We may not apply the doctrine of equitable tolling where the party seeking to invoke that doctrine fails to demonstrate that its ignorance was not attributable to a lack of reasonable diligence on its part. See Netzer, 963 F. Supp. at 1316-1317; Levy, 148 F.R.D. at 120. Since Photopaint has failed to demonstrate that its continuing ignorance about the issuance of the May 26, 2000 award for over four months was not attributable to a lack of reasonable diligence on its part, the application of the equitable tolling doctrine would not be justified under the circumstances. See Hourahan v. Ecuadorian Line, Inc. (S.D.N.Y. Jan 3. 1997) 1997 WL 2518, *8 (refusing to apply equitable tolling doctrine in part because plaintiff failed to act diligently where she did not contact a Human Rights Specialist with the City Commission to inquire about the status of her charge with the EEOC or the City Commission for approximately four months); Tarr v. The College of Staten Island of the City University of New York (S.D.N.Y. Aug. 18, 1993) 1993 WL 322842, *3 (finding that application of equitable tolling would be inappropriate where the plaintiff did not provide a reason for why he had not discovered significant facts underlying his action within a three-month time period).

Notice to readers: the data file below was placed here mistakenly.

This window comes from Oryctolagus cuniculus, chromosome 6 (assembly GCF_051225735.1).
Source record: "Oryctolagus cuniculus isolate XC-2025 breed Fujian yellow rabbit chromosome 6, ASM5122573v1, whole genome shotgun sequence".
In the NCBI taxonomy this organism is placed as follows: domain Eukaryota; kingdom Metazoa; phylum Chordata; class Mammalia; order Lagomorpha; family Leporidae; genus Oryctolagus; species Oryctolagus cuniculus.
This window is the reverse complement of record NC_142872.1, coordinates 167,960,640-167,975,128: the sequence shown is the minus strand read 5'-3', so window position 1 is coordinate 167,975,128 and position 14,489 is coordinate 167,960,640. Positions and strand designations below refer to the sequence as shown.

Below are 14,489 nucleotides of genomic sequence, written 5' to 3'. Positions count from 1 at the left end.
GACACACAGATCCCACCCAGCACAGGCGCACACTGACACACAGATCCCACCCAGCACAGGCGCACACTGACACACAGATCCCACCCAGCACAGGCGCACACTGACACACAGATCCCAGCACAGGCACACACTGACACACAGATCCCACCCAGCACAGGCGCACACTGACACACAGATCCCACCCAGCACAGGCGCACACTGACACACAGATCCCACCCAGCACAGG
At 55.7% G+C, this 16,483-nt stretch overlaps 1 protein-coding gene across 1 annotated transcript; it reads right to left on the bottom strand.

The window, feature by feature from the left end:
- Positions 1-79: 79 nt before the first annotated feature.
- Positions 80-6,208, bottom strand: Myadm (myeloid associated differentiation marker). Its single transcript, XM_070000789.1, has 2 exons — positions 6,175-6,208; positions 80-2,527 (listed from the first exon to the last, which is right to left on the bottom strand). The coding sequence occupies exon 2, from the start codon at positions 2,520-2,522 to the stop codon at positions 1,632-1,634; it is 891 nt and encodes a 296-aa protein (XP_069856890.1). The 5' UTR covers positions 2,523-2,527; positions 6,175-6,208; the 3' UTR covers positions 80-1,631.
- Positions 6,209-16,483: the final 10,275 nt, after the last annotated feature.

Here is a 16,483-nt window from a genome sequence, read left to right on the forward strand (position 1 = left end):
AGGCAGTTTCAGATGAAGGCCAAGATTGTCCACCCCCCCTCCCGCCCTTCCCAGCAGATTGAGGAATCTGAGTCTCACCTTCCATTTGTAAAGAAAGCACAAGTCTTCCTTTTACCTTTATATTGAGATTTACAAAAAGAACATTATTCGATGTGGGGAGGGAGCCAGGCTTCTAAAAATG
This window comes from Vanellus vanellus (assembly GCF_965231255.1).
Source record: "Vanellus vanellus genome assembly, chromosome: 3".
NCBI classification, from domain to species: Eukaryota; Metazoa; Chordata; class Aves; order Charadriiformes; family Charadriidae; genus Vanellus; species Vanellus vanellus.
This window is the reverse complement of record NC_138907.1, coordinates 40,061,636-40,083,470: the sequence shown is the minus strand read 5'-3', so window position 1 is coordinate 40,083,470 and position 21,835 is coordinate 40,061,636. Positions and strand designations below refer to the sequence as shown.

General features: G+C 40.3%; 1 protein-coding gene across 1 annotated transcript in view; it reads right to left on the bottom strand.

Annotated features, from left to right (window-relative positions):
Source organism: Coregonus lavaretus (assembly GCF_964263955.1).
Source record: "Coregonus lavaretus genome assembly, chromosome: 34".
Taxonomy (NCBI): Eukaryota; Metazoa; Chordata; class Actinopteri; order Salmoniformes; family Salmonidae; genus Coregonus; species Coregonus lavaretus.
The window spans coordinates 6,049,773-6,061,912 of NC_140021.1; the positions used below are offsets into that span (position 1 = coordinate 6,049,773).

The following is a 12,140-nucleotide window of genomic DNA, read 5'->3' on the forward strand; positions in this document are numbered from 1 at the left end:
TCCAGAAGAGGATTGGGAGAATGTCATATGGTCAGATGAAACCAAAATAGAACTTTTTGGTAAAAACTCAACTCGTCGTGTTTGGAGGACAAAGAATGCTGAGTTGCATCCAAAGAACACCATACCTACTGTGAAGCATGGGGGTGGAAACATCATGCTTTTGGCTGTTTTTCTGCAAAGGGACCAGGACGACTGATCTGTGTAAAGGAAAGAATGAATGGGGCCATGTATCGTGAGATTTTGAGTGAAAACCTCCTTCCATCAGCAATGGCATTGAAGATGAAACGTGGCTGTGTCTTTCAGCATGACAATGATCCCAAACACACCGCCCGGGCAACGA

D. Equitable Estoppel

In addition to raising the argument, however obliquely, of equitable tolling, Photopaint directly contends that the Respondents must be equitably estopped from invoking the statute of limitations defense in this instance. Photopaint argues that the Respondents should be estopped from relying on their limitations defense on the grounds that Smartlens previously agreed to toll all time periods in order to permit the parties to engage in settlement negotiations whereby the parties could attempt to resolve the matter in a different manner than that reflected in the Final Award. Photopaint also contends that estoppel would be appropriate under the circumstances as it was allegedly lulled into believing that the filing of a petition to confirm the Final Award was unnecessary while the parties were pursuing these settlement negotiations.